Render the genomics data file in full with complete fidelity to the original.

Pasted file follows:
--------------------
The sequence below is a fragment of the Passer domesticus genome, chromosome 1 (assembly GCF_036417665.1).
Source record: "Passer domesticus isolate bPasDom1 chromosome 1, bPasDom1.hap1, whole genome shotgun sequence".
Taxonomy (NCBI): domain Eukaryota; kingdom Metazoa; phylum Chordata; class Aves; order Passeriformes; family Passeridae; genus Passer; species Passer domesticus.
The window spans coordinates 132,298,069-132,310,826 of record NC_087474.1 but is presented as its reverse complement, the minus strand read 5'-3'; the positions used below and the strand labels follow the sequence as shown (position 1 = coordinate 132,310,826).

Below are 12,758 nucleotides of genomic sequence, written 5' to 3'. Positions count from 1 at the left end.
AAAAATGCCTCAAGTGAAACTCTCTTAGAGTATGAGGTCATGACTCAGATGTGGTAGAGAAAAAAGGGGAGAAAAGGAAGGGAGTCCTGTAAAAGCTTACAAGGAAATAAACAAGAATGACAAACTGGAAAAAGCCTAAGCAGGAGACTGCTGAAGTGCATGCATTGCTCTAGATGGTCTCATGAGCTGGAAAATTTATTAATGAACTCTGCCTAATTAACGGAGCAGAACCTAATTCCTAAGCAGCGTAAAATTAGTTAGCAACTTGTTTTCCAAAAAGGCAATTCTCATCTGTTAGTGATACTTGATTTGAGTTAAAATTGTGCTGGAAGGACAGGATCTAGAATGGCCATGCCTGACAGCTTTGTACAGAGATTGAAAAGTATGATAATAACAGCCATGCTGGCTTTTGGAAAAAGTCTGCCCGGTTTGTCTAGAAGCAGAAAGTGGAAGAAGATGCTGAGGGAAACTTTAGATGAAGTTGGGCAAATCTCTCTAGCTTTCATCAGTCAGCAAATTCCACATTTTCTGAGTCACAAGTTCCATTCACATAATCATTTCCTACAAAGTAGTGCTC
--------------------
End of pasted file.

The sequence below is a fragment of the Passer domesticus genome, chromosome 1 (assembly GCF_036417665.1).
Source record: "Passer domesticus isolate bPasDom1 chromosome 1, bPasDom1.hap1, whole genome shotgun sequence".
Taxonomy (NCBI): domain Eukaryota; kingdom Metazoa; phylum Chordata; class Aves; order Passeriformes; family Passeridae; genus Passer; species Passer domesticus.
The window spans coordinates 132,298,069-132,310,826 of record NC_087474.1 but is presented as its reverse complement, the minus strand read 5'-3'; the positions used below and the strand labels follow the sequence as shown (position 1 = coordinate 132,310,826).

Below are 12,758 nucleotides of genomic sequence, written 5' to 3'. Positions count from 1 at the left end.
AAAAATGCCTCAAGTGAAACTCTCTTAGAGTATGAGGTCATGACTCAGATGTGGTAGAGAAAAAAGGGGAGAAAAGGAAGGGAGTCCTGTAAAAGCTTACAAGGAAATAAACAAGAATGACAAACTGGAAAAAGCCTAAGCAGGAGACTGCTGAAGTGCATGCATTGCTCTAGATGGTCTCATGAGCTGGAAAATTTATTAATGAACTCTGCCTAATTAACGGAGCAGAACCTAATTCCTAAGCAGCGTAAAATTAGTTAGCAACTTGTTTTCCAAAAAGGCAATTCTCATCTGTTAGTGATACTTGATTTGAGTTAAAATTGTGCTGGAAGGACAGGATCTAGAATGGCCATGCCTGACAGCTTTGTACAGAGATTGAAAAGTATGATAATAACAGCCATGCTGGCTTTTGGAAAAAGTCTGCCCGGTTTGTCTAGAAGCAGAAAGTGGAAGAAGATGCTGAGGGAAACTTTAGATGAAGTTGGGCAAATCTCTCTAGCTTTCATCAGTCAGCAAATTCCACATTTTCTGAGTCACAAGTTCCATTCACATAATCATTTCCTACAAAGTAGTGCTC